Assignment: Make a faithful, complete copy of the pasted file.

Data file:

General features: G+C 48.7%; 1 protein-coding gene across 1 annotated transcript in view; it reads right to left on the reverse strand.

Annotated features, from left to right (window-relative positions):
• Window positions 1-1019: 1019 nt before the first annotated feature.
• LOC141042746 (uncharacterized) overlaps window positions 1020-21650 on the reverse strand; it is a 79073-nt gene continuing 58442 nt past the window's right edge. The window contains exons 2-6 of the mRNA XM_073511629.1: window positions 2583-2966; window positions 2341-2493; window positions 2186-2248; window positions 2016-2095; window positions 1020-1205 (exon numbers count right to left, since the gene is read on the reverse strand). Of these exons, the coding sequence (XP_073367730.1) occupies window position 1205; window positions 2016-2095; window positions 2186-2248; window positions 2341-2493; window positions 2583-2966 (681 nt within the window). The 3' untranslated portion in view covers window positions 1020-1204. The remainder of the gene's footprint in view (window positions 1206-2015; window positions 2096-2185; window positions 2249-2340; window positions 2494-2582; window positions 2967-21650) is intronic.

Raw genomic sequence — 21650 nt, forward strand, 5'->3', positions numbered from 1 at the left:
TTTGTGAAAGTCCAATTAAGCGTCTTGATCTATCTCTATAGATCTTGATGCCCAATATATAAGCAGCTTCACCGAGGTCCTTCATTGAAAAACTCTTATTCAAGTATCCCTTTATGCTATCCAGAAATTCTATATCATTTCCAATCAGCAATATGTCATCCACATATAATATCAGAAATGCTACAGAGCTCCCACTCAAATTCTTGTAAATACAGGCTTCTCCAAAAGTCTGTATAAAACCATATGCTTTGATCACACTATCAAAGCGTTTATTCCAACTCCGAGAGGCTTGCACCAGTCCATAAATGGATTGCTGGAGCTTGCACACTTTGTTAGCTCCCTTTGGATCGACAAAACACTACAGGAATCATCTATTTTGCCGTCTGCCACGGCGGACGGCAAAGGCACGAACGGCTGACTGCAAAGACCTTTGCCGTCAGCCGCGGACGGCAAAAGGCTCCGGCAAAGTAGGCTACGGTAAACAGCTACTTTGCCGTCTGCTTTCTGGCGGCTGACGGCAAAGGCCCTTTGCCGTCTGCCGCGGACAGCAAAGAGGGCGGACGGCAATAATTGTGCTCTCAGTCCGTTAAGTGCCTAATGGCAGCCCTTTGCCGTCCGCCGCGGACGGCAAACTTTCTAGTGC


General features: G+C 48.7%; 1 protein-coding gene across 1 annotated transcript in view; it reads right to left on the reverse strand.

Annotated features, from left to right (window-relative positions):
• Window positions 1-1019: 1019 nt before the first annotated feature.
• LOC141042746 (uncharacterized) overlaps window positions 1020-21650 on the reverse strand; it is a 79073-nt gene continuing 58442 nt past the window's right edge. The window contains exons 2-6 of the mRNA XM_073511629.1: window positions 2583-2966; window positions 2341-2493; window positions 2186-2248; window positions 2016-2095; window positions 1020-1205 (exon numbers count right to left, since the gene is read on the reverse strand). Of these exons, the coding sequence (XP_073367730.1) occupies window position 1205; window positions 2016-2095; window positions 2186-2248; window positions 2341-2493; window positions 2583-2966 (681 nt within the window). The 3' untranslated portion in view covers window positions 1020-1204. The remainder of the gene's footprint in view (window positions 1206-2015; window positions 2096-2185; window positions 2249-2340; window positions 2494-2582; window positions 2967-21650) is intronic.

Raw genomic sequence — 21650 nt, forward strand, 5'->3', positions numbered from 1 at the left:
TTTGTGAAAGTCCAATTAAGCGTCTTGATCTATCTCTATAGATCTTGATGCCCAATATATAAGCAGCTTCACCGAGGTCCTTCATTGAAAAACTCTTATTCAAGTATCCCTTTATGCTATCCAGAAATTCTATATCATTTCCAATCAGCAATATGTCATCCACATATAATATCAGAAATGCTACAGAGCTCCCACTCAAATTCTTGTAAATACAGGCTTCTCCAAAAGTCTGTATAAAACCATATGCTTTGATCACACTATCAAAGCGTTTATTCCAACTCCGAGAGGCTTGCACCAGTCCATAAATGGATTGCTGGAGCTTGCACACTTTGTTAGCTCCCTTTGGATCGACAAAACACTACAGGAATCATCTATTTTGCCGTCTGCCACGGCGGACGGCAAAGGCACGAACGGCTGACTGCAAAGACCTTTGCCGTCAGCCGCGGACGGCAAAAGGCTCCGGCAAAGTAGGCTACGGTAAACAGCTACTTTGCCGTCTGCTTTCTGGCGGCTGACGGCAAAGGCCCTTTGCCGTCTGCCGCGGACAGCAAAGAGGGCGGACGGCAATAATTGTGCTCTCAGTCCGTTAAGTGCCTAATGGCAGCCCTTTGCCGTCCGCCGCGGACGGCAAACTTTCTAGTGC